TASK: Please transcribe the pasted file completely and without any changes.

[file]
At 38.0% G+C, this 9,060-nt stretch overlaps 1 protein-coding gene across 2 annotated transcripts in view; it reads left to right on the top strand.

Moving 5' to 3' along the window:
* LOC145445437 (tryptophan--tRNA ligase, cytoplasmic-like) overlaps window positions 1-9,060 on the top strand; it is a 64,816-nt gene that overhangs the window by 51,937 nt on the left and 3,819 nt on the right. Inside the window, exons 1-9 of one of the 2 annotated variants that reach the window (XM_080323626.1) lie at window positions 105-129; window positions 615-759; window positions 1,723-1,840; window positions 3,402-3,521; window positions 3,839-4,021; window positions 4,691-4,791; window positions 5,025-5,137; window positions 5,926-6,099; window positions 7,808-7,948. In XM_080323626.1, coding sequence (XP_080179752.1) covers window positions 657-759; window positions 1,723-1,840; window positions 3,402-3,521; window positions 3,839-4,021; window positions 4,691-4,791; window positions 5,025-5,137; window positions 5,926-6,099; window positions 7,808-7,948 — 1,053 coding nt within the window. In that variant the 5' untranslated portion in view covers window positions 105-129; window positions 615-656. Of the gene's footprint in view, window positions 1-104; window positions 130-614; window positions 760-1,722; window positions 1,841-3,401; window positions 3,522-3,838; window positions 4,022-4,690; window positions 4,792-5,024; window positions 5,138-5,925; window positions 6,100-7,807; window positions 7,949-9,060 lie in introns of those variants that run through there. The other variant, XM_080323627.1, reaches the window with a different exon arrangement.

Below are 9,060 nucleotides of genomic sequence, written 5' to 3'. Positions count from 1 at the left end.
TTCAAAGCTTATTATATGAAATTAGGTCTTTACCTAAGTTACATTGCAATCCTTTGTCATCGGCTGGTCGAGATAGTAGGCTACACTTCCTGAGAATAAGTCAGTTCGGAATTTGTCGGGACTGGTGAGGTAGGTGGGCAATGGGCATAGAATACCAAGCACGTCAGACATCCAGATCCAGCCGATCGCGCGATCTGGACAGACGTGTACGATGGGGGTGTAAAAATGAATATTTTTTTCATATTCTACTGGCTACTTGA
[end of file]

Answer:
At 38.0% G+C, this 9,060-nt stretch overlaps 1 protein-coding gene across 2 annotated transcripts in view; it reads left to right on the top strand.

Moving 5' to 3' along the window:
* LOC145445437 (tryptophan--tRNA ligase, cytoplasmic-like) overlaps window positions 1-9,060 on the top strand; it is a 64,816-nt gene that overhangs the window by 51,937 nt on the left and 3,819 nt on the right. Inside the window, exons 1-9 of one of the 2 annotated variants that reach the window (XM_080323626.1) lie at window positions 105-129; window positions 615-759; window positions 1,723-1,840; window positions 3,402-3,521; window positions 3,839-4,021; window positions 4,691-4,791; window positions 5,025-5,137; window positions 5,926-6,099; window positions 7,808-7,948. In XM_080323626.1, coding sequence (XP_080179752.1) covers window positions 657-759; window positions 1,723-1,840; window positions 3,402-3,521; window positions 3,839-4,021; window positions 4,691-4,791; window positions 5,025-5,137; window positions 5,926-6,099; window positions 7,808-7,948 — 1,053 coding nt within the window. In that variant the 5' untranslated portion in view covers window positions 105-129; window positions 615-656. Of the gene's footprint in view, window positions 1-104; window positions 130-614; window positions 760-1,722; window positions 1,841-3,401; window positions 3,522-3,838; window positions 4,022-4,690; window positions 4,792-5,024; window positions 5,138-5,925; window positions 6,100-7,807; window positions 7,949-9,060 lie in introns of those variants that run through there. The other variant, XM_080323627.1, reaches the window with a different exon arrangement.

Below are 9,060 nucleotides of genomic sequence, written 5' to 3'. Positions count from 1 at the left end.
TTCAAAGCTTATTATATGAAATTAGGTCTTTACCTAAGTTACATTGCAATCCTTTGTCATCGGCTGGTCGAGATAGTAGGCTACACTTCCTGAGAATAAGTCAGTTCGGAATTTGTCGGGACTGGTGAGGTAGGTGGGCAATGGGCATAGAATACCAAGCACGTCAGACATCCAGATCCAGCCGATCGCGCGATCTGGACAGACGTGTACGATGGGGGTGTAAAAATGAATATTTTTTTCATATTCTACTGGCTACTTGA